Australian health care is moving towards using genomics for diagnosing and treating rare diseases and cancers. However, the majority of reference datasets currently available feature mostly European people’s genomes. This makes it harder for rare diseases and potentially dangerous genetic variations to be accurately diagnosed in Indigenous people. As genomic medicine grows in prominence, Indigenous people risk being left behind by data and methods that do not include them.

The National Centre for Indigenous Genomics (NCIG) based at The Australian National University is a long-term initiative to bring equitable benefits of genomic medicine to Indigenous Australians. The NCIG is the custodian of an invaluable collection of DNA samples from Indigenous people across Australia, collected between the 1960s and the 1990s. The centre is wholly dedicated to bringing the benefits of genomic medicine to Indigenous Australians, with decision-making and control of the data fully led by the Indigenous-majority board and the Indigenous people themselves.

The storage, processing, and analysis of genomic data from the NCIG collection has been taking place on the NCI supercomputing and data storage systems for five years with a view to making it available for clinical and research use in the future. NCI provides a trustable, secure backbone for all of NCIG’s sensitive data. The integrity and security of the datasets is of the utmost importance. With a data collection approaching 500 terabytes and constantly being reprocessed and analysed, high-performance computing integrated with rapid filesystems is critical for the efficient processing of the valuable genomic data.

NCIG Bioinformatics Lead Dr Hardip Patel says, “NCIG is based around the principle that Indigenous people are in charge of their data. We build a relationship with those communities and individuals whose DNA was collected many decades ago, and ask them how they would like us to proceed with the samples we do have. Some samples have been recently repatriated to Galiwin’ku after many years away from their country with the permission to use the data for research.”

“We are using NCI at every step of the process from the initial quality assessment and alignments to complex genetic analysis, research, reprocessing, storage and curation. The data collection we are building will provide a reference baseline of genomic data for Australian Indigenous people. This resource will be used for carefully controlled research and clinical settings to benefit the whole of Australia.”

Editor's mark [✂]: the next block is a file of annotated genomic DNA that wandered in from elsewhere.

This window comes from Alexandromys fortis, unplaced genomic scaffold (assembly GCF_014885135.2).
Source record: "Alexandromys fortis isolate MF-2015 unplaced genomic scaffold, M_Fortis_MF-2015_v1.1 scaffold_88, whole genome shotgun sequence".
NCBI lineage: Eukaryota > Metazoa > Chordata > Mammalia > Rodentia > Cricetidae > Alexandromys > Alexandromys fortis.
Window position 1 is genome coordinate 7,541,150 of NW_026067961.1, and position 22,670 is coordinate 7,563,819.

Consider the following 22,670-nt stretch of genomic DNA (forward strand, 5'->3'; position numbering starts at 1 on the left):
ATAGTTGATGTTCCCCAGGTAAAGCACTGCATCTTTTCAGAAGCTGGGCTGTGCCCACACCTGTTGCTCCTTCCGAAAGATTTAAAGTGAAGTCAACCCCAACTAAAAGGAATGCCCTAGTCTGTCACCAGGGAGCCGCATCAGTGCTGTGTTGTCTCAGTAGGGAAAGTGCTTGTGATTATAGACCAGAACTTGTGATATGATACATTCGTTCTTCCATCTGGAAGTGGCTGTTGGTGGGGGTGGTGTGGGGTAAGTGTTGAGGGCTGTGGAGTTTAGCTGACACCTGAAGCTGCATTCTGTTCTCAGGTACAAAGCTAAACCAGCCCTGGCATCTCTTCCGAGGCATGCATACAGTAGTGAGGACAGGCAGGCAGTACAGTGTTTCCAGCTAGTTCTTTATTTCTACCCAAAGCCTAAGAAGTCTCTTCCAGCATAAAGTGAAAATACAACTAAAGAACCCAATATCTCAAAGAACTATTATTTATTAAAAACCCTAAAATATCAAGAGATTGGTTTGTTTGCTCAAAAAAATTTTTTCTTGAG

Since 2017, the NCIG has used 17 million units of computing time at NCI. In collaboration with research groups around the country, they are using Gadi’s Graphics Processing Units to run Machine Learning algorithms on the DNA sequences. They are also developing an Indigenous Australian variant of the reference human genome that more fully captures specific genetic details that are missing in the current generic reference genome to improve accuracy of genomic analyses and interpretations.

The aims of the NCIG are long-term and carefully considered. Over time, its work will lead to improved health outcomes for Indigenous people. NCI is proud to support their nationally significant mission through reliable and secure data processing and analysis infrastructure.

About NCIG:

NCIG is bringing Indigenous decision-making into a high-performance biomedical research environment. NCIG is dedicated wholly to bringing the benefits of genomic medicine to Indigenous Australians. It is doing this by creating Indigenous genomic data resources which will be available to researchers, subject to appropriate access mechanisms, for a wide range of Indigenous-focused genomic health and medical research.

NCIG has built a foundation on which Australia can prepare for the transformation of medical research and healthcare led by genomics. NCIG is ensuring that Indigenous Australians are included in the design and implementation of this important frontier of medical research, and sharing in the benefits of this astonishing field of research and discovery.

Find out more about the NCIG here: